“The largest differences in triterpene content were found between rootstocks. The results showed that both at harvest time, and after cold storage except the first harvest time samples, the apples from rootstock MM106 had significantly higher triterpene content compared with those from M9; … Selecting suitable rootstock might increase the triterpene content in apple peel in practice production.”

And this study on different rootstock’s impact on peaches showed that the variety ‘Suncrest’ on Julior (rootstock) and GF677 (rootstock), followed by Ishtara (rootstock), produced fruit with the greatest antioxidant activities and total phenolic contents. The ‘Suncrest’ on Citation (rootstock) and, especially, Barrier1 (rootstock) had reduced nutritional values of the fruit.


Right now, everyone I know who is planting a cider orchard is planting on known rootstocks like the MM series or the Geneva $eries. With these rootstocks, we know what size of tree we’ll get and we generally know when it will start cropping apples. This is valuable information because we want order and sense in our orchards. We also know the disease tolerances of each rootstock, which have been known to convey some resistance to the apple scion, and that’s all well and good. There are many knowns of these rootstocks because they’ve been extensively studied…for dessert fruit. But what about cider fruit? How many rootstocks have been thrown out in university trials for imparting astringency to an apple? Probably a lot. But what if this is what we’re after?!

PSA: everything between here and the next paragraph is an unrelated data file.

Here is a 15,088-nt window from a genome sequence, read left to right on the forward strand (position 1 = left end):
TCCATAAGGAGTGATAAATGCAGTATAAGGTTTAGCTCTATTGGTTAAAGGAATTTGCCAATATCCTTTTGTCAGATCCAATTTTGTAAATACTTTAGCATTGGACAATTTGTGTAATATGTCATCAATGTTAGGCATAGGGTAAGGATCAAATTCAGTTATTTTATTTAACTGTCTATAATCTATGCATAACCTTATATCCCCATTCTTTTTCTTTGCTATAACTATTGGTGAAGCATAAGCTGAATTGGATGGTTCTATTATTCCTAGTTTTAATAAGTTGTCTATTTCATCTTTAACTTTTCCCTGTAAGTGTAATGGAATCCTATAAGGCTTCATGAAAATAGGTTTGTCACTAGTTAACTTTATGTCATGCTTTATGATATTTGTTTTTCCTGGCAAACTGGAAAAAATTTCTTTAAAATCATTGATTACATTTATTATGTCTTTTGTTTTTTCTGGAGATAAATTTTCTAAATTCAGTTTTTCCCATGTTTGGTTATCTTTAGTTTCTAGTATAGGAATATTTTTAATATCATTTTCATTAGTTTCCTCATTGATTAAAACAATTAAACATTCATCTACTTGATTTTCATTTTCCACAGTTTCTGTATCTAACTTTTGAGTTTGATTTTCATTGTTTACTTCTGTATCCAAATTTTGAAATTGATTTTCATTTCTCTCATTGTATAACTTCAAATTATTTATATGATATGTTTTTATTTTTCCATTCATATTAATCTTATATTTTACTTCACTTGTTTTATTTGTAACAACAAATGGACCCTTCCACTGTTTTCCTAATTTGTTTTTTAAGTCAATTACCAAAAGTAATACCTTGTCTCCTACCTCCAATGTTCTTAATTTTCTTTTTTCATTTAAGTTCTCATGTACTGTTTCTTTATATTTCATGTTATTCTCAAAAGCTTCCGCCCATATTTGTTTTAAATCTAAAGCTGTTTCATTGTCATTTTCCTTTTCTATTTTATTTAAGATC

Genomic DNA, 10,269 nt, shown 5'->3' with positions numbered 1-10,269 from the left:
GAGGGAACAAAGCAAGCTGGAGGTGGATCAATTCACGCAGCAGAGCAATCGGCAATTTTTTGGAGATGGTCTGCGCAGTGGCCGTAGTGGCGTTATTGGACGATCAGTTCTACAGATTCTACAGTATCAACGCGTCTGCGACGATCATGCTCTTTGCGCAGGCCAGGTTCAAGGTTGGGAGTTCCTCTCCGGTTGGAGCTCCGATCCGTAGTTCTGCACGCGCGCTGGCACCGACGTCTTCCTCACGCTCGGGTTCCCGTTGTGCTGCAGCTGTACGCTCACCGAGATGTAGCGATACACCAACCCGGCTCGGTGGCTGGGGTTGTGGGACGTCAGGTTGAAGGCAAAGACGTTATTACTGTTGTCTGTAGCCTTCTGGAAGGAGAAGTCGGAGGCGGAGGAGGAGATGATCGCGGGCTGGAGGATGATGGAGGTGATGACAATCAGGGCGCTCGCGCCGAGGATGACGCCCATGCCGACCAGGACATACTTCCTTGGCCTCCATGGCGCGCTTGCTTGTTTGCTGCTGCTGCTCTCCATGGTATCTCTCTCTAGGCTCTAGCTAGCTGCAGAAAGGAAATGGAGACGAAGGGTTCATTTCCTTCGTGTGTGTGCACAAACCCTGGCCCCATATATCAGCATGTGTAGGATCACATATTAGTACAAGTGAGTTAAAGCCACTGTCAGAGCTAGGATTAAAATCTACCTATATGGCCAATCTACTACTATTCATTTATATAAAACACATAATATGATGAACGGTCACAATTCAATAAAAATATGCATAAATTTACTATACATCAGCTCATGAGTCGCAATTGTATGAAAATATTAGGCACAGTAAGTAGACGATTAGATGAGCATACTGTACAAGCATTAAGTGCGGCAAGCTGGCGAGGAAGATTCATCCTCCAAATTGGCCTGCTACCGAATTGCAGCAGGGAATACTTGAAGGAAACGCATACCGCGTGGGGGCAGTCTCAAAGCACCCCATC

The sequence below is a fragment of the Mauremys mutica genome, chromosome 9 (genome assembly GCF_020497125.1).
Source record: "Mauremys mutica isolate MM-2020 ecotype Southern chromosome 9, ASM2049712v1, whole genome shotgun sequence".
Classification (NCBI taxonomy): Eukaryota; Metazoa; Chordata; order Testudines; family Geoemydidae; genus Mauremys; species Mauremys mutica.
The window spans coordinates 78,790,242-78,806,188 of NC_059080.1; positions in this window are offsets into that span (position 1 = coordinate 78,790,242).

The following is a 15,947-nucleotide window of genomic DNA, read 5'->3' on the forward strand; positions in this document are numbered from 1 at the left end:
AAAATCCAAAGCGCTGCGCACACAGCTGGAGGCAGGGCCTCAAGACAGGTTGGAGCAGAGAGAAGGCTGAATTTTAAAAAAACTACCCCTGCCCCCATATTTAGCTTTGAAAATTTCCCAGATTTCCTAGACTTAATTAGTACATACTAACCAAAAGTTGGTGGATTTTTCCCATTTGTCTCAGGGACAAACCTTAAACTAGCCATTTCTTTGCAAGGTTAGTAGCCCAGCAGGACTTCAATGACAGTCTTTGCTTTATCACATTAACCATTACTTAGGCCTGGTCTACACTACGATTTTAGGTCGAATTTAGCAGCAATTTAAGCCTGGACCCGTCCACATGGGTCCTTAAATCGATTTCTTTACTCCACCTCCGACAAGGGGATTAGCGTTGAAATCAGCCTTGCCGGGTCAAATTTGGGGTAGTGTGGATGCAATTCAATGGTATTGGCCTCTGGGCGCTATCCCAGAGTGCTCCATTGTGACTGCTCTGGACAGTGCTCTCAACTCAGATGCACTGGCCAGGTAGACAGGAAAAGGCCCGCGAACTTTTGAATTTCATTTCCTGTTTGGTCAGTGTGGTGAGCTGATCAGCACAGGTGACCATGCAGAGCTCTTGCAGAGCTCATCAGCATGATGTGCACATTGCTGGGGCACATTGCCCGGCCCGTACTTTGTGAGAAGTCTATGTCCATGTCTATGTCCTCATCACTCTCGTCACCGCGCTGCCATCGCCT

If someone came to my farm peddling their wares and told me that they could take my dessert apple and turn it into a cider apple with one of their amazing magical rootstocks, I would buy it. I’m sure it would be a hit. This is why we have started in on the private research of grafting apple varieties to different rootstocks for the purpose of flavor/nutrient evaluation (as well as growth influences, which is another blog entry).

Currently, my partner and I have Malus angustifolia (southern crab), Malus baccata (Siberian crab), own-root, M7 and M111 trees grafted in our nursery to the same variety. These will soon get planted out at the farm in an area set up for evaluation. This, I believe, is another untouched frontier whose findings could be incredible for the future of growing superfruits, having value-added rootstocks, and growing with lower inputs.

So far, the science and the observations are there. There’s much more to learn, but why not start in on the fun?